The history of St Bede’s parish, Sacriston, can be divided into three phases of very unequal lengths. The three stages are firstly the origins and foundation of the church in the mid/late C19th, second, the consolidation and development of a stable parish and community during most of the C20th, and finally a phase of new challenges, economic, political and social which began with devastating abruptness in 1985.
Every parish has its own unique attributes, St Bede’s is no exception, and the key to its character goes right back to its foundation and even before. From around 1850 many 1000s of Irish immigrants began arriving in the Durham coalfield, refugees from the Great Famine and seeking work. Sacriston, where the Victoria Pit had opened in 1839, was one of a couple of villages which became known as places of settlement for unusually high numbers of Gaelic speaking Galway Irish. A doctor visiting Sacriston in the 1860s commented specifically on the spectacle of “black-shawled Irish women squatting at doors smoking clay pipes”. The atmosphere was not always welcoming and walking to Mass in Durham often required safety in numbers.
The plight of the new Catholic population in the surrounding mining districts was not lost on the priests at St. Cuthbert’s in Durham. In 1867 a Gaelic-speaking priest, Father Thomas Matthews began a series of ‘missions’ from Durham City to Sacriston and other neighbouring pit villages. Father Matthews became known as the ‘founder’, and his assistant from 1870, Father Michael Gilligan, as the ‘builder’, of St. Bede’s Parish.
Father Matthews’ mission took in not just Sacriston, but Edmondsley, Witton Gilbert, Kimblesworth and Nettlesworth too. Sacriston, however, became the central base for the mission since a Catholic school had been set up there in 1865 by local initiative and with a volunteer teacher. The school was housed in two cottages, knocked together, adjacent to the Colliery Inn. Matthews had the premises further adapted so that it could serve as a chapel for Mass on Sundays. All of this was paid for with collections from the Catholic miners. When Matthews’ mission focus moved on to Stanley and Burnopfield, Father Gilligan took over running the parish. Like Matthews, Gilligan was Gaelic speaking and homilies were frequently delivered in both English and Gaelic.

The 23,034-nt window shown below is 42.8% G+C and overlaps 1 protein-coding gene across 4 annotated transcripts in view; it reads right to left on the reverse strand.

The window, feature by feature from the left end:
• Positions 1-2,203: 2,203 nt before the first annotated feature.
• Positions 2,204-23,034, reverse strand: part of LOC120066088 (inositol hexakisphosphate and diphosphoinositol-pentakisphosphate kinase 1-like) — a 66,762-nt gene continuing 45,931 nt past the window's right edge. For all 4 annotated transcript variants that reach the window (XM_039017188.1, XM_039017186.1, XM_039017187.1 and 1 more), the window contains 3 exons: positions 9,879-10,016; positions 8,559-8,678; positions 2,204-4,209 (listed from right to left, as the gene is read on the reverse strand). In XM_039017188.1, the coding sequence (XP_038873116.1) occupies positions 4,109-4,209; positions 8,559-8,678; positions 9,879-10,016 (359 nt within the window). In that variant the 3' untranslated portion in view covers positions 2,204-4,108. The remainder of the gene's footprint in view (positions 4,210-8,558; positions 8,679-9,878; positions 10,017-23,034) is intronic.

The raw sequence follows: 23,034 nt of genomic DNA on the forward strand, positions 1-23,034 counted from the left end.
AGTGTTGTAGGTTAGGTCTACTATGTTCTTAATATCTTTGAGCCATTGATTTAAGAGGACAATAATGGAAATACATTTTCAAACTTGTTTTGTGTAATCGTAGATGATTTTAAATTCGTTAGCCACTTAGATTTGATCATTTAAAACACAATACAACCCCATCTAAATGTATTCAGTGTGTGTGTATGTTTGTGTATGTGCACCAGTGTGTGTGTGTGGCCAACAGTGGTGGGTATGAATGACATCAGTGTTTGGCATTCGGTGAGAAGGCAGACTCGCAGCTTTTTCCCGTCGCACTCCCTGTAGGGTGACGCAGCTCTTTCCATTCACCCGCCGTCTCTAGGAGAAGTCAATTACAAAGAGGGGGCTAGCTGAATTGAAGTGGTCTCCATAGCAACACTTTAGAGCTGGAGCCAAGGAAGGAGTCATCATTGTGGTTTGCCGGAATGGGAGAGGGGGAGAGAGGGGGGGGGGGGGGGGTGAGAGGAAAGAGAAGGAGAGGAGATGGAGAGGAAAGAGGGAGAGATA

Both priest and congregation were entirely reliant on their own resources to build the parish. There were no wealthy benefactors here. But the Catholic population of the parish had grown from c.400 to c.800 in these few years and the makeshift school and chapel were increasingly inadequate. Gilligan co-ordinated an astounding fund-raising feat. Men donated one day’s pay to a parish building fund, and innumerable other collections, lotteries and bazaars collected pennies and sixpences to add to the total. Land was acquired bit by bit during the 1870s. A presbytery was started. And, in 1878, work commenced on a church. St. Bede’s church, designed by Father Gilligan himself, was finally opened on June 5th, 1881. The whole project had cost nearly £1000. But this was not the end. The cemetery followed in August 1882 and then, after another massive fundraising initiative, a new school, the current school, opened in 1884. There were 188 pupils on roll, three times the number who had first attended the cottage school in 1865. For most of the next 100 years, both the population of the parish and the size of the school were to remain remarkably stable.
CONSOLIDATION AND CONTINUITY
When Father Edward Costello arrived in Sacriston in 1897 he was able to take charge of a fully functional parish with over 1,000 parishioners, an active school and an externally impressive church, all fruits of just 30 years work. Rightly proud though the congregation were of their achievements and church, however, in other respects, internally, it still remained relatively “bare”, with few benches, no pulpit, and only simple Stations of the Cross. There had been some new furnishings and statues during the time of Father Henry Gillow, but there was clearly scope for much more to be done with the inside of the church. Costello set about this with a will! This is when the current impressive altar and Stations of the Cross were sourced from Belgium and installed. At the same time new stained glass windows were designed and installed in the sanctuary and the organ commissioned to replace a harmonium which had had to suffice until then. By the time Father Costello was required to move on to another parish in 1905 St. Bede’s church had also joined a very select group of premises in the village fitted with electric lighting. The electricity was a DC supply from the generators at the pit.